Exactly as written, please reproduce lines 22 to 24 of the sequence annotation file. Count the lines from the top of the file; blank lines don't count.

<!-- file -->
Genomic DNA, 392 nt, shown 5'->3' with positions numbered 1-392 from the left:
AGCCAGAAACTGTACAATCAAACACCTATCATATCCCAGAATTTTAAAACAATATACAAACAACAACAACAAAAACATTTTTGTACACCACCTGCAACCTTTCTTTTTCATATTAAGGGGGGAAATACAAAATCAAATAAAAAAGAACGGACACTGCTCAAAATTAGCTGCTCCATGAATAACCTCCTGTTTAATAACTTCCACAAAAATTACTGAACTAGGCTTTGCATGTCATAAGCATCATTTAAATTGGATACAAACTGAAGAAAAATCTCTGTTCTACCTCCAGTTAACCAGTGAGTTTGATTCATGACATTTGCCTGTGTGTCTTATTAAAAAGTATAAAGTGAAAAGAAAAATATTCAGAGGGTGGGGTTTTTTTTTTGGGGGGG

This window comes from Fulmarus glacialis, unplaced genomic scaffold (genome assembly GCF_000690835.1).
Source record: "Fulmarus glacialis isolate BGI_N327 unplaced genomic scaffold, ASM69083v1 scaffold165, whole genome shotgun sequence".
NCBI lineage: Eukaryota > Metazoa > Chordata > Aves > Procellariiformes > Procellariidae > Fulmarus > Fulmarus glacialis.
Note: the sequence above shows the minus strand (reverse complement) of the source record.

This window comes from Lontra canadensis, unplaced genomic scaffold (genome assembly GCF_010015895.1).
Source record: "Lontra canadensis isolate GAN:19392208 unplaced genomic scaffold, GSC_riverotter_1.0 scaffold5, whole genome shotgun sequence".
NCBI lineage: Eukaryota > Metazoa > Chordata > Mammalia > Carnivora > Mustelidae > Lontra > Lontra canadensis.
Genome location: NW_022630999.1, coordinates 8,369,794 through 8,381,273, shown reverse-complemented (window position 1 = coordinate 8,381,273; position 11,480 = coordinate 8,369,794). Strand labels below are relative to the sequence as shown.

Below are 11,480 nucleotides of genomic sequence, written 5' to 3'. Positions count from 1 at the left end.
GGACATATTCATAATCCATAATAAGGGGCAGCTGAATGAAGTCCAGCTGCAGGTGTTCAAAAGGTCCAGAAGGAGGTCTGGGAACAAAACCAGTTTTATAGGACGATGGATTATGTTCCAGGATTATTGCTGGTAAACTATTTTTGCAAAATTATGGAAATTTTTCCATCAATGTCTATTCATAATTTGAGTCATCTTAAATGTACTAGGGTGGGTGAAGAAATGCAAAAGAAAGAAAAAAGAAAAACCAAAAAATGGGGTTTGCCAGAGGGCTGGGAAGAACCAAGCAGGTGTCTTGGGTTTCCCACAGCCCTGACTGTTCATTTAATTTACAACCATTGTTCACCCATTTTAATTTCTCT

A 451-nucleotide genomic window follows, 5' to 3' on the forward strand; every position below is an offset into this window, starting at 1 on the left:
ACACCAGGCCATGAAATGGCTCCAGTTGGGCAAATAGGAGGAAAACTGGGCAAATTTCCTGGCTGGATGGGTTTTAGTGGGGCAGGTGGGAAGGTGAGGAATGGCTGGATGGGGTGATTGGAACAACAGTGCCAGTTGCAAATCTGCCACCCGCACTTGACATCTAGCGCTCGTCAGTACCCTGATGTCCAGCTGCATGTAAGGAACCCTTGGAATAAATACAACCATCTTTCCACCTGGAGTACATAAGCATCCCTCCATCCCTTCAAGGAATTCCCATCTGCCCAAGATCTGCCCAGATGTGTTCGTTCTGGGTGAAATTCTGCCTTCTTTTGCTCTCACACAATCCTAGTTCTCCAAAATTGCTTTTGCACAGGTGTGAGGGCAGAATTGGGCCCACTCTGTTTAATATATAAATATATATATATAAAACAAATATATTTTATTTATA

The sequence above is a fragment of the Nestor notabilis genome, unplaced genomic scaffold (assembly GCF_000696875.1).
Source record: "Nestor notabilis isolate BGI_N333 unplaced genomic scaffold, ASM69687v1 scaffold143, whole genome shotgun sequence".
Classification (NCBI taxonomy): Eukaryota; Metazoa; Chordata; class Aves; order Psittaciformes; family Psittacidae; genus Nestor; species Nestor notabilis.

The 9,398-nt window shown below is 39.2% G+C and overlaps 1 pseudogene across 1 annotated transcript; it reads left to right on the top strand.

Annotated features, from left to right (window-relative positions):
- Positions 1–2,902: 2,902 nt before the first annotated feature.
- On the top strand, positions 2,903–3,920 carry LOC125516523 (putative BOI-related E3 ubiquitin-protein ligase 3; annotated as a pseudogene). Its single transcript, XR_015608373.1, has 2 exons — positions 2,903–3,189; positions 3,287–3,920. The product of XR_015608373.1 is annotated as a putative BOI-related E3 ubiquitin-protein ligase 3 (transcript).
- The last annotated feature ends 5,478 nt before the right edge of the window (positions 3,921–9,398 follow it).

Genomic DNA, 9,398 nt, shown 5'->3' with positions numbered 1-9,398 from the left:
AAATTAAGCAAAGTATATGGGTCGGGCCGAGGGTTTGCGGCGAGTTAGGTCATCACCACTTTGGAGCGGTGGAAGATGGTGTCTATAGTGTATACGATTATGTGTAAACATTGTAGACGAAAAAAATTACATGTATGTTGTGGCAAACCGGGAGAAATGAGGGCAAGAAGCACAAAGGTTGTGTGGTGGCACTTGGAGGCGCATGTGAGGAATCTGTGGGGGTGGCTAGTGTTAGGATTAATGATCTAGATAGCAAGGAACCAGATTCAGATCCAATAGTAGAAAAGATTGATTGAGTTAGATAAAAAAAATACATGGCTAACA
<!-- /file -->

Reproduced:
- The last annotated feature ends 5,478 nt before the right edge of the window (positions 3,921–9,398 follow it).

Genomic DNA, 9,398 nt, shown 5'->3' with positions numbered 1-9,398 from the left:
AAATTAAGCAAAGTATATGGGTCGGGCCGAGGGTTTGCGGCGAGTTAGGTCATCACCACTTTGGAGCGGTGGAAGATGGTGTCTATAGTGTATACGATTATGTGTAAACATTGTAGACGAAAAAAATTACATGTATGTTGTGGCAAACCGGGAGAAATGAGGGCAAGAAGCACAAAGGTTGTGTGGTGGCACTTGGAGGCGCATGTGAGGAATCTGTGGGGGTGGCTAGTGTTAGGATTAATGATCTAGATAGCAAGGAACCAGATTCAGATCCAATAGTAGAAAAGATTGATTGAGTTAGATAAAAAAAATACATGGCTAACA